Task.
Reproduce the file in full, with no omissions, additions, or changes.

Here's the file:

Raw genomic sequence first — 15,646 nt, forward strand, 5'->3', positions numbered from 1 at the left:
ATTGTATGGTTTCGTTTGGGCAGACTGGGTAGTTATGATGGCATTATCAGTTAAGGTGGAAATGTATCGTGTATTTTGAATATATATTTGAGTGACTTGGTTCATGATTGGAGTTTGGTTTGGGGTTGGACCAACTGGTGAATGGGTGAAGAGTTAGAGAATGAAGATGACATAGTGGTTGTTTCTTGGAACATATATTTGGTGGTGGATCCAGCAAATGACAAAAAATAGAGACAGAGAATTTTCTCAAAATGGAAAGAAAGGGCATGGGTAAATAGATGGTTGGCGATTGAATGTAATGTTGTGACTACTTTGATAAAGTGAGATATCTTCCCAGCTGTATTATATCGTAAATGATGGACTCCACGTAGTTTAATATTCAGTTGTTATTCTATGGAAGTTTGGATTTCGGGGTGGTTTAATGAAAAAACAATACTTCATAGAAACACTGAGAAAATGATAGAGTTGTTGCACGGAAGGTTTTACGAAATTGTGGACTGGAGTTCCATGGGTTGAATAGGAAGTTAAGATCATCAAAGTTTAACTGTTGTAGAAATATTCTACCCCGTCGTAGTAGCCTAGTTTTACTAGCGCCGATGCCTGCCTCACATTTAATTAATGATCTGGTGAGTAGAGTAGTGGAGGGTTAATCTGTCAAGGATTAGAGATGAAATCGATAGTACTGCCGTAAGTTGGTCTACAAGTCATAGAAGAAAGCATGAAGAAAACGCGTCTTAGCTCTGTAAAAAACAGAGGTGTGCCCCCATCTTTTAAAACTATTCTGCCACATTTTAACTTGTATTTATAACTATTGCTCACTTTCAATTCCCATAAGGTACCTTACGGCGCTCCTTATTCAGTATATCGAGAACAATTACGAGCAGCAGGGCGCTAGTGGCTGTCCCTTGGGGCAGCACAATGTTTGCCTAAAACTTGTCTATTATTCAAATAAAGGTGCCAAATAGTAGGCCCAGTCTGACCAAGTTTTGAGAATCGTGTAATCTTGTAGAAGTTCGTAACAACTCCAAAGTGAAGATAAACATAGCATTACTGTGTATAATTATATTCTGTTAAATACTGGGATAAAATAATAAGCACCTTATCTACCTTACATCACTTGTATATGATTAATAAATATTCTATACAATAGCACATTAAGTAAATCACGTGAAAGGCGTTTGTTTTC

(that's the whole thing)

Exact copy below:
Raw genomic sequence first — 15,646 nt, forward strand, 5'->3', positions numbered from 1 at the left:
ATTGTATGGTTTCGTTTGGGCAGACTGGGTAGTTATGATGGCATTATCAGTTAAGGTGGAAATGTATCGTGTATTTTGAATATATATTTGAGTGACTTGGTTCATGATTGGAGTTTGGTTTGGGGTTGGACCAACTGGTGAATGGGTGAAGAGTTAGAGAATGAAGATGACATAGTGGTTGTTTCTTGGAACATATATTTGGTGGTGGATCCAGCAAATGACAAAAAATAGAGACAGAGAATTTTCTCAAAATGGAAAGAAAGGGCATGGGTAAATAGATGGTTGGCGATTGAATGTAATGTTGTGACTACTTTGATAAAGTGAGATATCTTCCCAGCTGTATTATATCGTAAATGATGGACTCCACGTAGTTTAATATTCAGTTGTTATTCTATGGAAGTTTGGATTTCGGGGTGGTTTAATGAAAAAACAATACTTCATAGAAACACTGAGAAAATGATAGAGTTGTTGCACGGAAGGTTTTACGAAATTGTGGACTGGAGTTCCATGGGTTGAATAGGAAGTTAAGATCATCAAAGTTTAACTGTTGTAGAAATATTCTACCCCGTCGTAGTAGCCTAGTTTTACTAGCGCCGATGCCTGCCTCACATTTAATTAATGATCTGGTGAGTAGAGTAGTGGAGGGTTAATCTGTCAAGGATTAGAGATGAAATCGATAGTACTGCCGTAAGTTGGTCTACAAGTCATAGAAGAAAGCATGAAGAAAACGCGTCTTAGCTCTGTAAAAAACAGAGGTGTGCCCCCATCTTTTAAAACTATTCTGCCACATTTTAACTTGTATTTATAACTATTGCTCACTTTCAATTCCCATAAGGTACCTTACGGCGCTCCTTATTCAGTATATCGAGAACAATTACGAGCAGCAGGGCGCTAGTGGCTGTCCCTTGGGGCAGCACAATGTTTGCCTAAAACTTGTCTATTATTCAAATAAAGGTGCCAAATAGTAGGCCCAGTCTGACCAAGTTTTGAGAATCGTGTAATCTTGTAGAAGTTCGTAACAACTCCAAAGTGAAGATAAACATAGCATTACTGTGTATAATTATATTCTGTTAAATACTGGGATAAAATAATAAGCACCTTATCTACCTTACATCACTTGTATATGATTAATAAATATTCTATACAATAGCACATTAAGTAAATCACGTGAAAGGCGTTTGTTTTC